A need for physical release

Recently, I’ve been nursing a hip and spine injury that has forced me to take a step back from running—formerly, an integral part of my morning routine that rid me of a lot of pent-up energy. Without it, that energy has had nowhere to go and neuroscience expert and founder of BrainTap, Patrick Porter, PhD, explains that I’ve likely been using my leg bouncing as “a subconscious means of physical release.”

When it’s something more serious

Not all leg shaking is equal. It is important to distinguish between “simple leg shaking or fidgeting—a sign of nervousness, stress, or boredom—and restless leg syndrome, a recognized neurological disorder characterized by a strong, often irresistible urge to move one’s legs,” says Dr. Porter. “If leg shaking is accompanied by discomfort or pain…it is essential to seek health advice.”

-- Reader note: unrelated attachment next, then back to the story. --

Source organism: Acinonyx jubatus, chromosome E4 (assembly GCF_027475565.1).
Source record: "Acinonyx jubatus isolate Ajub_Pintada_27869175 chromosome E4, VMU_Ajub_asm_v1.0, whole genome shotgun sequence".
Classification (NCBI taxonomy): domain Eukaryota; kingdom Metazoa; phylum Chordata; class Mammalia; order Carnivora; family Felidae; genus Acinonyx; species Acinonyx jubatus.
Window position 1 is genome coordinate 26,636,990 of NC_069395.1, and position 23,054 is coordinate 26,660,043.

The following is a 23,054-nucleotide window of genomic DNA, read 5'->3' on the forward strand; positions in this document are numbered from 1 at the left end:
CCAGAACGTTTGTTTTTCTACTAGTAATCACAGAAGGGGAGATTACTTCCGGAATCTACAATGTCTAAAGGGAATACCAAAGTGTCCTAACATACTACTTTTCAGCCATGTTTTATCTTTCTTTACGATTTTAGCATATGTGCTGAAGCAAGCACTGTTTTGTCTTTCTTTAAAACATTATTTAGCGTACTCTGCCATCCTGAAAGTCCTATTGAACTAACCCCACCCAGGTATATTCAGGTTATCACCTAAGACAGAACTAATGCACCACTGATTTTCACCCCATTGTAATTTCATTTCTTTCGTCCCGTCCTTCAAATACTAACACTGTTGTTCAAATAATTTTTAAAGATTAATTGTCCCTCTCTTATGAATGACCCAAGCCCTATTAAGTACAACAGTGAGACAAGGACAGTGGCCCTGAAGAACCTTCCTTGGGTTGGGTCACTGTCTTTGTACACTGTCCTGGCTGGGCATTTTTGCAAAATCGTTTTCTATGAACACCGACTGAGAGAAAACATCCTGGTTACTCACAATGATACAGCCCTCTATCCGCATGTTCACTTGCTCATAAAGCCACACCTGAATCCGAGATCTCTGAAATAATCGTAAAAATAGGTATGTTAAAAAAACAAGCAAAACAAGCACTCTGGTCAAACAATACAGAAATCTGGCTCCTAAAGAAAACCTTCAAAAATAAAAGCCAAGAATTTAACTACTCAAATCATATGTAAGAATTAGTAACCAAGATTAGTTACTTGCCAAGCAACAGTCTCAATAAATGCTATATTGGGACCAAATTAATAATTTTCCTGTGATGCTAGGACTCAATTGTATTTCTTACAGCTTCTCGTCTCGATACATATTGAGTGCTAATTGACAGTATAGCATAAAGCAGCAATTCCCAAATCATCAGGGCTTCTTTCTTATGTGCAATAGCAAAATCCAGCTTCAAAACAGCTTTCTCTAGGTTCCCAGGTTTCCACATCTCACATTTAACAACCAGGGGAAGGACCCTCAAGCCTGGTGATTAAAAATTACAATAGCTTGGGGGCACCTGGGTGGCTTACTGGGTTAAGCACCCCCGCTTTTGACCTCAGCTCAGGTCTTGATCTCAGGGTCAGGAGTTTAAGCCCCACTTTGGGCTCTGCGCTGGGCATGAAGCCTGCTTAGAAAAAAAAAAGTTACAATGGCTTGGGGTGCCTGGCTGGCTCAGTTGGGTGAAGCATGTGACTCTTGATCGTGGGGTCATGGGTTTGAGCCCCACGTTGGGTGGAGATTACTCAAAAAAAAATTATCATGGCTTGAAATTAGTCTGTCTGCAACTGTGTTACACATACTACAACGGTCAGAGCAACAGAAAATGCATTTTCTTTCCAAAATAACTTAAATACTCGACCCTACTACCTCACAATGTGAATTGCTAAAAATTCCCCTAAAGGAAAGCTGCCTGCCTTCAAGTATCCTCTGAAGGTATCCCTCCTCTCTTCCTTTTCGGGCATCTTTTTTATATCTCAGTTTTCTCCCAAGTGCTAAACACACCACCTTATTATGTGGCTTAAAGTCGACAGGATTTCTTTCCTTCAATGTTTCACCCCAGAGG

Should you tame the habit?

With a niggling sense of insecurity, I asked three friends their thoughts on how my leg shaking habit impacts them. Two laughed and said something to the effect of, you’ve always done it, but we literally all do it. One joked about how her new job was going to make one leg 10 times stronger than the other because she taps all day. The third noted that, despite not being entirely conscious of it, the tapping sound and corresponding movement in the corner of her eye “actually does add a bit of stress…I don’t think I realized until you mentioned it, but it kind of feels like we’re in a rush. Like we’re late for something.”

Dr. Porter acknowledges that “leg shaking might be perceived as a sign of nervousness or impatience by others, which can lead to miscommunication or misunderstanding in social or professional situations,” he says. “In quiet or shared spaces, this repetitive movement can be distracting or annoying to others.”